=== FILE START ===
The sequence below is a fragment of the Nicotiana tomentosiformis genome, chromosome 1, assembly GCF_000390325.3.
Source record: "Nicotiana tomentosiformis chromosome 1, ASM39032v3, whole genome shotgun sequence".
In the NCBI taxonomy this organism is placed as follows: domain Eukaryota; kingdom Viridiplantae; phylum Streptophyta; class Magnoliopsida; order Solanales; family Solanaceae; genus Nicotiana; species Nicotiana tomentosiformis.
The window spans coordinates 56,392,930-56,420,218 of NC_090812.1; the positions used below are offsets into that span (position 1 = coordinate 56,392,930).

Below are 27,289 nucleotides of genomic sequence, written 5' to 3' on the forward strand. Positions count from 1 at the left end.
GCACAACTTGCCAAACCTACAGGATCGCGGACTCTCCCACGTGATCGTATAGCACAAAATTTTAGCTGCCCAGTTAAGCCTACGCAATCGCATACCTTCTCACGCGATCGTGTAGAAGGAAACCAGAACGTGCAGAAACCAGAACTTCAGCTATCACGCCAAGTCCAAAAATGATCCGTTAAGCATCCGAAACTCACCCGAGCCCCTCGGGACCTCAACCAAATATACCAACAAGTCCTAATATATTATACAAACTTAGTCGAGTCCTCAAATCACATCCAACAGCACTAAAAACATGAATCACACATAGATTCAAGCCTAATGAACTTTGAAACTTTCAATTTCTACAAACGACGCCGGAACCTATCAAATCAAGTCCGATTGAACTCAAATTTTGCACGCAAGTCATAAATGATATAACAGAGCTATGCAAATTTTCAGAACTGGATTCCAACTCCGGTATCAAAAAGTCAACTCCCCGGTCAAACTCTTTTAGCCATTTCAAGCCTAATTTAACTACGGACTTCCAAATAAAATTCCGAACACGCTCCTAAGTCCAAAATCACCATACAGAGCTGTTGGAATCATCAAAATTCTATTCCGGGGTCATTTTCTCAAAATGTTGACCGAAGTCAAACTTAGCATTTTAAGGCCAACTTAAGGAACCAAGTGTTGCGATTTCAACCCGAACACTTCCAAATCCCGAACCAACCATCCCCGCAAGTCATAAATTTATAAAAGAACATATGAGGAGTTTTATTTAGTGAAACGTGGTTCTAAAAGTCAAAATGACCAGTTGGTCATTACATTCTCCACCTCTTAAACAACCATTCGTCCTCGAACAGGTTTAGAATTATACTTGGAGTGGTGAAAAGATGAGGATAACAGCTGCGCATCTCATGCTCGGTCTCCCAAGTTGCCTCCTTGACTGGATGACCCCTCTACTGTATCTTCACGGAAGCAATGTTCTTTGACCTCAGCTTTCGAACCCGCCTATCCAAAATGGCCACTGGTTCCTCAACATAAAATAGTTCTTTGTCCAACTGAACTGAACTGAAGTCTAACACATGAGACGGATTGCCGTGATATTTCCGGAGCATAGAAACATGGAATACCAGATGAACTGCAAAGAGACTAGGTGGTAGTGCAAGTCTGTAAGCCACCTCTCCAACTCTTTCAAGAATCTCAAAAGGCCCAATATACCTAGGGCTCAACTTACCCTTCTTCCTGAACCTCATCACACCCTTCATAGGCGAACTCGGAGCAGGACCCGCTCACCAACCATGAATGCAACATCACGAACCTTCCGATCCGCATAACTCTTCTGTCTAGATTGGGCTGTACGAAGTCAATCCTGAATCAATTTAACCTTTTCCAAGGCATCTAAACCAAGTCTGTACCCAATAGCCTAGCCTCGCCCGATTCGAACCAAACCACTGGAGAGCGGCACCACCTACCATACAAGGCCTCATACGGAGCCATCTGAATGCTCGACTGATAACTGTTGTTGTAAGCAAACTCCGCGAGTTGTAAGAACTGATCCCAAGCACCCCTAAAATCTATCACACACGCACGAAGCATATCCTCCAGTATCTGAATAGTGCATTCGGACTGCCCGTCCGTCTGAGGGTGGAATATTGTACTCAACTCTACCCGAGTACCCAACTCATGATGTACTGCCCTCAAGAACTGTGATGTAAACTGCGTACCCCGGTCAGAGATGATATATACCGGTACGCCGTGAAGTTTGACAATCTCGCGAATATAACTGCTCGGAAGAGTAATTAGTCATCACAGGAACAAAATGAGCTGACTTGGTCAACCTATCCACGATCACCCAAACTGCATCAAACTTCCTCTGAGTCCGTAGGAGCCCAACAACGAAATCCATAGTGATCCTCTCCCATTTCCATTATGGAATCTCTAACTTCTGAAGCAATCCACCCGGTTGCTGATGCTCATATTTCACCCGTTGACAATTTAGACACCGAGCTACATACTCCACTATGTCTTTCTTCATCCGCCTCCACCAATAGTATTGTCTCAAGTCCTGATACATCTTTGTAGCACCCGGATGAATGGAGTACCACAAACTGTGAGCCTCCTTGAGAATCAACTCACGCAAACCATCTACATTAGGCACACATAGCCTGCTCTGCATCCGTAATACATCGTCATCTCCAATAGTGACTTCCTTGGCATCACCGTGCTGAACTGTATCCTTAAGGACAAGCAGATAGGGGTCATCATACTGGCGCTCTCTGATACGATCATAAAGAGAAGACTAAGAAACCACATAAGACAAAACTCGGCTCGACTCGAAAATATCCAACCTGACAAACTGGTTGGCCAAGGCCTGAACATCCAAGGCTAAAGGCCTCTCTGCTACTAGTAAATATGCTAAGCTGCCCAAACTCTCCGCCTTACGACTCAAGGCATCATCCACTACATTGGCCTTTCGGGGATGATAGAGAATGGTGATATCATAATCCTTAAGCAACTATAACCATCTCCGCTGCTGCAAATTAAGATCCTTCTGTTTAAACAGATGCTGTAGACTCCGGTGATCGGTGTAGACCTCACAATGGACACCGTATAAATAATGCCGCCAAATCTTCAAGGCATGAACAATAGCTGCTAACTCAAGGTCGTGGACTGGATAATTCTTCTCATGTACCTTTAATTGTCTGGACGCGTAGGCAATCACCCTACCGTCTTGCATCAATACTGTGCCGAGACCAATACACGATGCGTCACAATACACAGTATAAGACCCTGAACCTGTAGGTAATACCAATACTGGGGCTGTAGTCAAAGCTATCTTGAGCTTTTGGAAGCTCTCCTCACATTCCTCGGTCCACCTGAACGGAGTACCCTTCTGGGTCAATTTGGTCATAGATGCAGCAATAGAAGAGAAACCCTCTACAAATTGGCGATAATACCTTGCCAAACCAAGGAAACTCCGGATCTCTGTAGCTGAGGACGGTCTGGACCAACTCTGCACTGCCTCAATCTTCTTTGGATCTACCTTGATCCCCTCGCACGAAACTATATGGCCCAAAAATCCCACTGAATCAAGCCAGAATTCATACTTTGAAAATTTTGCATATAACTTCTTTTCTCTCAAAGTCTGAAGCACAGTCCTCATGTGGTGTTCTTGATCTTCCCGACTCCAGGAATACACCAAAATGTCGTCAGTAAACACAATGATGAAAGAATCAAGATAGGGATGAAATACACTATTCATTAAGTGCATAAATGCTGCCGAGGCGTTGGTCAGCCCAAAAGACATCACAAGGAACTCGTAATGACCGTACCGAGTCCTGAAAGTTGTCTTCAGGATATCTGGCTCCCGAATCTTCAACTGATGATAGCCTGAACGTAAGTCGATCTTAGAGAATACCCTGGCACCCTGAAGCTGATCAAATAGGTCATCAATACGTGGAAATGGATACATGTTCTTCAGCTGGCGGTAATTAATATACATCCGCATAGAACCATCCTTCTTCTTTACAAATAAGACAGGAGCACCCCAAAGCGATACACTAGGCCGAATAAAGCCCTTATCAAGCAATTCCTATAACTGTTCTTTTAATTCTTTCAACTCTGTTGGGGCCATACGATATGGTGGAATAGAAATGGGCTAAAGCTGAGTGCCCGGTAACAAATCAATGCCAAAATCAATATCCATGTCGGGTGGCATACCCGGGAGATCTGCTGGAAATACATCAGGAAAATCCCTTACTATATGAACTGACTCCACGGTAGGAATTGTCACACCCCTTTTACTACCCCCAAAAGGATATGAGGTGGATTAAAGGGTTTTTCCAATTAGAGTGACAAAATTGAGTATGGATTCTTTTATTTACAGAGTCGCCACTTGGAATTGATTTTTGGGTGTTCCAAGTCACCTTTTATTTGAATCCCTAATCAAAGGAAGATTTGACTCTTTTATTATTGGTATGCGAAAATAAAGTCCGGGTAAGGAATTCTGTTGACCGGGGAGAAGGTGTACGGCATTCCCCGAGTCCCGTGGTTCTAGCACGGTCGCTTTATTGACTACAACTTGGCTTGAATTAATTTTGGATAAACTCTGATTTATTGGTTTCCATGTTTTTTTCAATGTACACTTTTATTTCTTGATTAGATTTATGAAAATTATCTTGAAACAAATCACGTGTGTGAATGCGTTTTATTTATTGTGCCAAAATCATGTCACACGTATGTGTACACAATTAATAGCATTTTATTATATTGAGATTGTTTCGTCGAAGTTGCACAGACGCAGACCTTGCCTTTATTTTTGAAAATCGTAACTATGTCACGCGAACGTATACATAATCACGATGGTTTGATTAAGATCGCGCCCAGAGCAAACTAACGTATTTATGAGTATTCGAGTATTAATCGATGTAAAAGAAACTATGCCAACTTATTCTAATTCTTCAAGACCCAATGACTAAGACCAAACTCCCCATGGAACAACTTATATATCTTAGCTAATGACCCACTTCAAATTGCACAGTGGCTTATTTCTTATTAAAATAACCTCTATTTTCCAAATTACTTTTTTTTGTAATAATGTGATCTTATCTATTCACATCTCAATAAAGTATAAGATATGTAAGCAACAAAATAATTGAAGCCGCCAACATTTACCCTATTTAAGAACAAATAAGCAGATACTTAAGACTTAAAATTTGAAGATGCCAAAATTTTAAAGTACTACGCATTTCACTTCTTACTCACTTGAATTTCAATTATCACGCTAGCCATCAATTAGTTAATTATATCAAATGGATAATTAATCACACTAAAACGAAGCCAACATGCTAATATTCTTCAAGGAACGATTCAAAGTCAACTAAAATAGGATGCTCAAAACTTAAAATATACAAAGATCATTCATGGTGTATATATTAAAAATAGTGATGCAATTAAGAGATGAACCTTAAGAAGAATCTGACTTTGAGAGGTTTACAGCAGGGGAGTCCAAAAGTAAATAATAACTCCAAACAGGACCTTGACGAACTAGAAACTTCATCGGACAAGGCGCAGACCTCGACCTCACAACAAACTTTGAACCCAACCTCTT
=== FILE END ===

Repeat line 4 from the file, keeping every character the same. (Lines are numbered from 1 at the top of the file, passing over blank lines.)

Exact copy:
The window spans coordinates 56,392,930-56,420,218 of NC_090812.1; the positions used below are offsets into that span (position 1 = coordinate 56,392,930).